Magazine article The New Yorker

Briefly Noted

Magazine article The New Yorker

Briefly Noted

Article excerpt

Briefly Noted

Lenin, by Victor Sebestyen (Pantheon). The Soviet Union's first head of state appears, in this enthralling biography, as "a thoroughly modern political phenomenon--the kind of demagogue familiar to us in Western democracies." Sebestyen's Lenin is not a coolly rational mastermind but a whimsical opportunist, who promised his followers everything ("bread, peace and land"), bypassed his own dogmas as it suited him, and flew into "petulant rages over minor matters." He scapegoated the vulnerable and evinced a particular animosity toward journalists, whom he lambasted for "sowing confusion by means of obviously defamatory distortion of the facts." His speech was peppered with obscenities, and, ideology notwithstanding, he "enjoyed the pleasures of a country squire's life." He even had small, ugly hands.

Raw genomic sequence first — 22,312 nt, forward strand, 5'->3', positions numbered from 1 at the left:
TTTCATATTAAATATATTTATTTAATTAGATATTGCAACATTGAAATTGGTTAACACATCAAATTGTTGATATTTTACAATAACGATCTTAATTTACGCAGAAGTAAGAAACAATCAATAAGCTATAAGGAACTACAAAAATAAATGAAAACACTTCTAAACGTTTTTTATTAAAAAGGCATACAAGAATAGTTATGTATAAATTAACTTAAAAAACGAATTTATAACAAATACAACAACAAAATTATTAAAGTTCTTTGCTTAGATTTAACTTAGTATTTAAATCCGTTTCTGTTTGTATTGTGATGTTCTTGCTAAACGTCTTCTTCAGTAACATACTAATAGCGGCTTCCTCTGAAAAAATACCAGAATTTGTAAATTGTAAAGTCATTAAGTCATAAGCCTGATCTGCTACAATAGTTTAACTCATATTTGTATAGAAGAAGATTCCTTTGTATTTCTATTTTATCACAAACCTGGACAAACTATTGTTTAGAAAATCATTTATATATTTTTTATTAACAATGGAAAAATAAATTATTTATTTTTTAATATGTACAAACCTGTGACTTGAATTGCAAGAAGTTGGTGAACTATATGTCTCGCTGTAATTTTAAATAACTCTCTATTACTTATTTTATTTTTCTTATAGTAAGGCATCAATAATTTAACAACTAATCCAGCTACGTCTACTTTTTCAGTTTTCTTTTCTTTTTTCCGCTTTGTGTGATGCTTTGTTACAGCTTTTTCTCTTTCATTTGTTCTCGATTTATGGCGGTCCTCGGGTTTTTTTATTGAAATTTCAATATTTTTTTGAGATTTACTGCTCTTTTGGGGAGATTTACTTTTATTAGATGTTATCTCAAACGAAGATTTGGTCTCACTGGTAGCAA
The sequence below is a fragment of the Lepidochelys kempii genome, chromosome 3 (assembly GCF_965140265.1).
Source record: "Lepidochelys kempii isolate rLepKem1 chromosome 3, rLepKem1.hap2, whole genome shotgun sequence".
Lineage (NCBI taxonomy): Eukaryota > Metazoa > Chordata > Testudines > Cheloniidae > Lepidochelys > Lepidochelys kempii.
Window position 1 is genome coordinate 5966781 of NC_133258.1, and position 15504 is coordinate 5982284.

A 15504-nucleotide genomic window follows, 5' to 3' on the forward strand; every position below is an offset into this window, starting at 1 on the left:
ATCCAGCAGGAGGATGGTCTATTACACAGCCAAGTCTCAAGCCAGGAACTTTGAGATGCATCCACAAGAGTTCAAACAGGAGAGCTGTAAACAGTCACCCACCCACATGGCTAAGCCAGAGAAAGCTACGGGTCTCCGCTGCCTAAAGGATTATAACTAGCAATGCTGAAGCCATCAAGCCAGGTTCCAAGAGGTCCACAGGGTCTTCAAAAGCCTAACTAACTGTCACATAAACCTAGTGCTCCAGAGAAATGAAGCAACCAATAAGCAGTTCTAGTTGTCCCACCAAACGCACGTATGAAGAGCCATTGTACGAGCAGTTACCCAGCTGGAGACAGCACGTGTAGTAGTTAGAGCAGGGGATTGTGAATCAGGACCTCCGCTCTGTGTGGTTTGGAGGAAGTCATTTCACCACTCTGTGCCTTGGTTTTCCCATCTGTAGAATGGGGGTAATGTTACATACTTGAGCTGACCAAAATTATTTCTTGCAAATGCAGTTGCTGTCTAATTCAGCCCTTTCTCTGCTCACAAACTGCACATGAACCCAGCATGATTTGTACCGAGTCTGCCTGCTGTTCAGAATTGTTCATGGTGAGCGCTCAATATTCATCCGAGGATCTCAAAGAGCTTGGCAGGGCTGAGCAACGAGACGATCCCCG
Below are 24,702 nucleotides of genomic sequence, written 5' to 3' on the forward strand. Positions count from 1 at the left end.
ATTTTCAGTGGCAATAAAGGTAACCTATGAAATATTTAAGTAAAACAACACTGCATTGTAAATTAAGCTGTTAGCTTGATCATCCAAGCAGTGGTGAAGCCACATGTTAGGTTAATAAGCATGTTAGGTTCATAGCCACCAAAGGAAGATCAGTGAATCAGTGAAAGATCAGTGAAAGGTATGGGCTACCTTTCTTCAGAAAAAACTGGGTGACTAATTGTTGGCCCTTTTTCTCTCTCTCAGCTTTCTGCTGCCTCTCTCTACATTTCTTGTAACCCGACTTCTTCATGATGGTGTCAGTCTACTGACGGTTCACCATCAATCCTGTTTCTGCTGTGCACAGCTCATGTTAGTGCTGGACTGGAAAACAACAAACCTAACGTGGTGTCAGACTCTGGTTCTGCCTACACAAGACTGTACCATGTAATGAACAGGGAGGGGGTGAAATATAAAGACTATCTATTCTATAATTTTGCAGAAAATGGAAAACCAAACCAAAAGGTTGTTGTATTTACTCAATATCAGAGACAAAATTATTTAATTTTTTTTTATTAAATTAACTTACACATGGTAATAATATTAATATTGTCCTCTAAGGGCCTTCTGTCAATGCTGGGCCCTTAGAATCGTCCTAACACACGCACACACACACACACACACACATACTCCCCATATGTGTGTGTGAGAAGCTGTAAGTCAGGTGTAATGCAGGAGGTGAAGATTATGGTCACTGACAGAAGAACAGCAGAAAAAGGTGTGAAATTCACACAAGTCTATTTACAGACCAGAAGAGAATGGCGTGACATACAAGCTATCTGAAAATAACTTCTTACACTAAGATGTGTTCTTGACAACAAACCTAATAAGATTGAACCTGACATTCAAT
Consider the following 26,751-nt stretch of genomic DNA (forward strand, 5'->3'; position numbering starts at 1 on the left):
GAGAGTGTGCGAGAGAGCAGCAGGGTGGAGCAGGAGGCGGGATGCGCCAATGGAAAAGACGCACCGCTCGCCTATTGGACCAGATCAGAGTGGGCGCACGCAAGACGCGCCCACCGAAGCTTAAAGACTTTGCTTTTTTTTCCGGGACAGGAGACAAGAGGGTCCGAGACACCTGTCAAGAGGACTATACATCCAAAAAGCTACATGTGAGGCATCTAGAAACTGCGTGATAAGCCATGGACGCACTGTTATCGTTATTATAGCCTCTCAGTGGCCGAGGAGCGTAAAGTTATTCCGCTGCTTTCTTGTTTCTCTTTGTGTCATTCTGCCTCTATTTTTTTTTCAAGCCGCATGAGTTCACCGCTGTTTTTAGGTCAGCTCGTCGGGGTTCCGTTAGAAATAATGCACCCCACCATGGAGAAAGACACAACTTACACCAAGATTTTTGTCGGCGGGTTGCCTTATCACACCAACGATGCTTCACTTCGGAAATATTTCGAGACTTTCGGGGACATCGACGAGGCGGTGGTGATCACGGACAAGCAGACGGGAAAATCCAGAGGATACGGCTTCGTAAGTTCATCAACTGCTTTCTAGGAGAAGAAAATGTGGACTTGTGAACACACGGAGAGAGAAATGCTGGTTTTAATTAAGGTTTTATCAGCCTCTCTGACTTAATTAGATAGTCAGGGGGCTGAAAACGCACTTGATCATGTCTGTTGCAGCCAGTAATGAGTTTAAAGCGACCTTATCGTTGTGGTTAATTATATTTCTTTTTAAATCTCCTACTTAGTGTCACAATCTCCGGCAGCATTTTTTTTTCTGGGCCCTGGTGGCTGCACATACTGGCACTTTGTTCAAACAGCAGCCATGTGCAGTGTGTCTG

The Second Coming of the KKK, by Linda Gordon (Liveright). This account of the Ku Klux Klan's resurgence in the nineteen-twenties illuminates the surprising scope of the movement. Although it terrorized African-Americans in the South, its image elsewhere was more respectable. Members joined for status and to become better connected, and the Klan advocated temperance and sponsored family-friendly events. Still, it was vociferously anti-immigrant, anti-Semitic, and anti-Catholic, and was also the first national organization to reject evolutionary theory. Its eventual downfall, Gordon argues, had less to do with any public revulsion at its racism than with scandals and corruption: in 1925, an alcoholic Grand Dragon in Indiana was convicted of second-degree murder, after the suicide of a woman whom he had abducted and raped. …

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